This demo shows a chemical reaction which can be used to show how concentration affects reaction rates.
Students will observe and describe chemical and physical change.
Differentiate between common chemical and physical changes.
Analyse factors that influence chemical and physical change.
INTENDED LEARNING OUTCOMES
1. Make observations and measurements
2. Collect and record data using procedures designed to minimise error.
3. Analyse data and draw warranted inferences.
400 mL. distilled Water
1.6 gm of KIO3
320 mL. distilled Water
1.6 gm powdered starch: add a little water and make into paste
1 gm Na2S2O5-Sodium Metabisulfite
2 mL. concentrated sulfuric Acid
Add starch to 320 ml boiling water, boil for 2 more minutes. When solution is cool to touch, add Sodium metabisulfite and sulfuric acid. Add an additional 500 mL. of distilled water to the solution.
1. Pour 50 mL of Chemical A into a 250 ml flask.
2. Pour 50 mL of Chemical B into the same flask.
3. Time how long it takes for the reaction to be completed, mark it on a graph on the board.
4. Mix 40 mL of chemical A with 10 mL of distilled water and 50 mL of chemical B, time the reaction and mark it on a graph on the board.
5. Mix 30 mL of chemical A with 20 mL of distilled water and 50 mL of chemical B, time the reaction and mark it on a graph on the board.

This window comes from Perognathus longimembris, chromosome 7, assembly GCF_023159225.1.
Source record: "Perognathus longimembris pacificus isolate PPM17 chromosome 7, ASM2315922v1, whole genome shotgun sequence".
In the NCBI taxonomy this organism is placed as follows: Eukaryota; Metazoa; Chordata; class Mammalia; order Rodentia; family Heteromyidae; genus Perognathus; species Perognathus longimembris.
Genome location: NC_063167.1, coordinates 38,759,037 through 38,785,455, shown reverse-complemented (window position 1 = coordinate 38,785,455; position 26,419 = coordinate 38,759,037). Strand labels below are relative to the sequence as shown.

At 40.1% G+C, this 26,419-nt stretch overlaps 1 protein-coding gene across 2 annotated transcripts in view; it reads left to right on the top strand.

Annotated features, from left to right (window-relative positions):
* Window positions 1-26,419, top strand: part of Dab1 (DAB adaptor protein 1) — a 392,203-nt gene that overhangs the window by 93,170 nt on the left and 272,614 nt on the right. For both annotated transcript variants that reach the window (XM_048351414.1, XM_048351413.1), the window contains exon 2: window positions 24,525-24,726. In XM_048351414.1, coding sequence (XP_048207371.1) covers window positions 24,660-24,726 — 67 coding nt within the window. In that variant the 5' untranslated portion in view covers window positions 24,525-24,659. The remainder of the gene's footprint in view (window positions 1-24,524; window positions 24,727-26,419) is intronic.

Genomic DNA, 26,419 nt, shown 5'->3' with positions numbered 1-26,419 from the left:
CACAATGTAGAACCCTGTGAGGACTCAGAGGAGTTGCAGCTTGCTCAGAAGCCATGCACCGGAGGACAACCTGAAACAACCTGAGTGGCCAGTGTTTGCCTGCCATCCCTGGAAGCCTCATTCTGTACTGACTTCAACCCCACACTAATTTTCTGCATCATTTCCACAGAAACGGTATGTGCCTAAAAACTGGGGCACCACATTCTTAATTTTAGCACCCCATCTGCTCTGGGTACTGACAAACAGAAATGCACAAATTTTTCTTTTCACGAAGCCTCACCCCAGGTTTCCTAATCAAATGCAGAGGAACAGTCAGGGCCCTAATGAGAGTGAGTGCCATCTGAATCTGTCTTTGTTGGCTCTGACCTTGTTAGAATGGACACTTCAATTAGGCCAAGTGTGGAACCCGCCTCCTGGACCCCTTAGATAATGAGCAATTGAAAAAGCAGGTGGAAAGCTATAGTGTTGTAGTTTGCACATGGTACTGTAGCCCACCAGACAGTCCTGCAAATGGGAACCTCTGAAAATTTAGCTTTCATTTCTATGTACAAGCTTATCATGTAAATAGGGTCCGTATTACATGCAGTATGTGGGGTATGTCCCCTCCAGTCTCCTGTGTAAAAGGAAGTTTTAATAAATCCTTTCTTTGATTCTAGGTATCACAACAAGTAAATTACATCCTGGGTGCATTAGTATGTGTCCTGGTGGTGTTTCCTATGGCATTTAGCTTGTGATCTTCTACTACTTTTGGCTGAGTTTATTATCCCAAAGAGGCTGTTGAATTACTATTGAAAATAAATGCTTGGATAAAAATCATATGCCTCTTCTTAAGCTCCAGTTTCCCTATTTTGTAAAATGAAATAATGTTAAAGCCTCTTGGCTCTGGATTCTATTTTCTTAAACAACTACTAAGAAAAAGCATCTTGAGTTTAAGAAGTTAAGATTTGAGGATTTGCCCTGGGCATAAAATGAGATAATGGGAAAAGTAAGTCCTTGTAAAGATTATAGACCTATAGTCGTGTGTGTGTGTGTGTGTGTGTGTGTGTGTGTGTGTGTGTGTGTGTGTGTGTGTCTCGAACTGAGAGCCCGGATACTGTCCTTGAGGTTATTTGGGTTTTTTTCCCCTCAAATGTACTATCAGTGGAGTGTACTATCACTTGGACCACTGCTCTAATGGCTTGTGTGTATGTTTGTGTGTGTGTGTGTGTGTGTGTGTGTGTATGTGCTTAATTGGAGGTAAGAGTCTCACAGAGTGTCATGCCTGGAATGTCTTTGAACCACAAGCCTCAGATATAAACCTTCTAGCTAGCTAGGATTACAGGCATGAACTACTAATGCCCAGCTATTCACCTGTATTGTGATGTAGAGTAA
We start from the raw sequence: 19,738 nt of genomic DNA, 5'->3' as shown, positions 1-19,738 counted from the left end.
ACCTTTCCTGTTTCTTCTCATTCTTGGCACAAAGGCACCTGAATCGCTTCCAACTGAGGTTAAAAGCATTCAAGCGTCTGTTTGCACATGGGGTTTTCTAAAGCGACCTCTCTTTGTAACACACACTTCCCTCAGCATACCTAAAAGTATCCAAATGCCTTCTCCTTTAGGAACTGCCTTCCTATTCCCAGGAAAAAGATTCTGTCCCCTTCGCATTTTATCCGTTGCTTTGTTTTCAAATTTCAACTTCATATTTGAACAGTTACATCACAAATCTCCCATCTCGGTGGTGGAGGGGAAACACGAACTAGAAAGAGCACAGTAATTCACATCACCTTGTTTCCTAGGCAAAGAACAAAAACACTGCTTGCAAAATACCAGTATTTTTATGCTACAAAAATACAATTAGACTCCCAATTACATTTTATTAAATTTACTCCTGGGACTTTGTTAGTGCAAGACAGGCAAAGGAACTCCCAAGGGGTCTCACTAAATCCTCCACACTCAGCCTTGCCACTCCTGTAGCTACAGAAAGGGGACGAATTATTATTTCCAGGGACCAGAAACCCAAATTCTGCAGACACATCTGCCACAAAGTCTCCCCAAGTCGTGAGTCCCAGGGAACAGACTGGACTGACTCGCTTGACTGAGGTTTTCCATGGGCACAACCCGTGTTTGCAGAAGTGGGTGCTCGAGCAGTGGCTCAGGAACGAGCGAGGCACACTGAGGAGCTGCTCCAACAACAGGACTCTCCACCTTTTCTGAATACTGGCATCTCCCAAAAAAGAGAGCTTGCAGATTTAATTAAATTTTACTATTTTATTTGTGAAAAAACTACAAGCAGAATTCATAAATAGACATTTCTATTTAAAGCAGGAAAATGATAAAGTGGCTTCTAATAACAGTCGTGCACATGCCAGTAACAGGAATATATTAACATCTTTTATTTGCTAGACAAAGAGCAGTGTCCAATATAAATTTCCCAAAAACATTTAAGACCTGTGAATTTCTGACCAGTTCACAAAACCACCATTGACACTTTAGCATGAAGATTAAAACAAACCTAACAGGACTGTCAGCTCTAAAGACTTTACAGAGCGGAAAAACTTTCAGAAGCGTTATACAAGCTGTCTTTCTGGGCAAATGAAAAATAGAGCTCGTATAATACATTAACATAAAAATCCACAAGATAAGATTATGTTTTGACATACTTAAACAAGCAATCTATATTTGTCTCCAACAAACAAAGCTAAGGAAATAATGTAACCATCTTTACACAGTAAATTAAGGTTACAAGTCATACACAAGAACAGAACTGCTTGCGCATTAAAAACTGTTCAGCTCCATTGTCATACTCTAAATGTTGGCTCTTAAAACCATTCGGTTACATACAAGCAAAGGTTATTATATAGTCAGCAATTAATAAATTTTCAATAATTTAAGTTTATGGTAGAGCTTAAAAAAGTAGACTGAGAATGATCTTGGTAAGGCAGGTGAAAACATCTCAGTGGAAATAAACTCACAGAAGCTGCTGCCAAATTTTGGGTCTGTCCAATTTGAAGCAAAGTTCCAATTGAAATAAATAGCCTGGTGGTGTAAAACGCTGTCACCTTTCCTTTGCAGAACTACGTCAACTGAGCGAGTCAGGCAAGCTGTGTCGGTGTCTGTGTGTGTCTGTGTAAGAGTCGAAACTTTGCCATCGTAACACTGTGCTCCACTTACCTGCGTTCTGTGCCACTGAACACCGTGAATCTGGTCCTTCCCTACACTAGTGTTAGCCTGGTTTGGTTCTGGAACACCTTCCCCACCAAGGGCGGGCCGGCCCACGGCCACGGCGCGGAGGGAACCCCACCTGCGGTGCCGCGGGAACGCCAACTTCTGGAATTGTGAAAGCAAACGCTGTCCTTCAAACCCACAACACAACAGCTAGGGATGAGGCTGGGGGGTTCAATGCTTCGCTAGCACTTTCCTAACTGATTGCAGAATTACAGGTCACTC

6. Mix 20 mL of chemical A with 30 mL of distilled water and 50 mL of chemical B, time the reaction and mark it on a graph on the board.
7. Mix 10 mL of chemical A with 40 mL of distilled water and 50 mL of chemical B, time the reaction and mark it on a graph on the board.
Teachers and students: be sure to keep all Chemical and Fire Safety Rules that are specified by your teacher and in all general laboratory experiences. Wear an apron to keep the chemicals off your clothing.
1. What happened to the reaction rate as you diluted solution A?
2. Why do you think the reaction change speed?
3. Predict what would happen if we increased the concentration of solution A? Defend your answer.
NOTES AND VARIATIONS:
This comes from the teachers’ guide of the old Chemistry Experimental Foundations course. Works every time and always has the “wow” factor!
An interesting variation on this, used with good success in lower school and even upper primary students as extension is to heat the test tubes with solutions A and B in the microwave for the temperature experiment before adding them together.
Trying to use a beaker of warm or hot water to heat the two test tubes is slow and messy.
You can get a great set of results by heating the test tubes (standing in a 250mL beaker) in the microwave for 3, 6, 9, 12, 15 seconds etc and it is quick and the results are good.
Note the upper limit on useful temperature is about 60 degrees C.